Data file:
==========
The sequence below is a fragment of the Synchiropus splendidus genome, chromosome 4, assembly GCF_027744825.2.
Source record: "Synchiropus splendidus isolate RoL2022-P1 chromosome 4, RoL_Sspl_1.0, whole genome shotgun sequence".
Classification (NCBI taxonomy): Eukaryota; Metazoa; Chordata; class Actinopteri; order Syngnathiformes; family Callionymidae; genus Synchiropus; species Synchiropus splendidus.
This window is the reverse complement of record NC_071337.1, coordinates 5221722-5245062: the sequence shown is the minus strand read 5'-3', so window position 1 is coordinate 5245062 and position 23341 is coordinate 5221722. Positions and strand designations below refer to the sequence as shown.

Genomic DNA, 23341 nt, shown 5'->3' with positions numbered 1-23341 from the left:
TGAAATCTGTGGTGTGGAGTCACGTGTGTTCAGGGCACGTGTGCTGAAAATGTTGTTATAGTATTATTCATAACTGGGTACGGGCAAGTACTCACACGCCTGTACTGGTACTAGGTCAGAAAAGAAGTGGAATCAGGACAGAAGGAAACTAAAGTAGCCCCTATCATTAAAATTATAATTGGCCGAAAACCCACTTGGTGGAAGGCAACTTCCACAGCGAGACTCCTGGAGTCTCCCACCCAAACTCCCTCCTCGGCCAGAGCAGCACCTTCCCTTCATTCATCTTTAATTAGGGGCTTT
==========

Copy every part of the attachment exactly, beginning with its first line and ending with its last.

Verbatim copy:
The sequence below is a fragment of the Synchiropus splendidus genome, chromosome 4, assembly GCF_027744825.2.
Source record: "Synchiropus splendidus isolate RoL2022-P1 chromosome 4, RoL_Sspl_1.0, whole genome shotgun sequence".
Classification (NCBI taxonomy): Eukaryota; Metazoa; Chordata; class Actinopteri; order Syngnathiformes; family Callionymidae; genus Synchiropus; species Synchiropus splendidus.
This window is the reverse complement of record NC_071337.1, coordinates 5221722-5245062: the sequence shown is the minus strand read 5'-3', so window position 1 is coordinate 5245062 and position 23341 is coordinate 5221722. Positions and strand designations below refer to the sequence as shown.

Genomic DNA, 23341 nt, shown 5'->3' with positions numbered 1-23341 from the left:
TGAAATCTGTGGTGTGGAGTCACGTGTGTTCAGGGCACGTGTGCTGAAAATGTTGTTATAGTATTATTCATAACTGGGTACGGGCAAGTACTCACACGCCTGTACTGGTACTAGGTCAGAAAAGAAGTGGAATCAGGACAGAAGGAAACTAAAGTAGCCCCTATCATTAAAATTATAATTGGCCGAAAACCCACTTGGTGGAAGGCAACTTCCACAGCGAGACTCCTGGAGTCTCCCACCCAAACTCCCTCCTCGGCCAGAGCAGCACCTTCCCTTCATTCATCTTTAATTAGGGGCTTT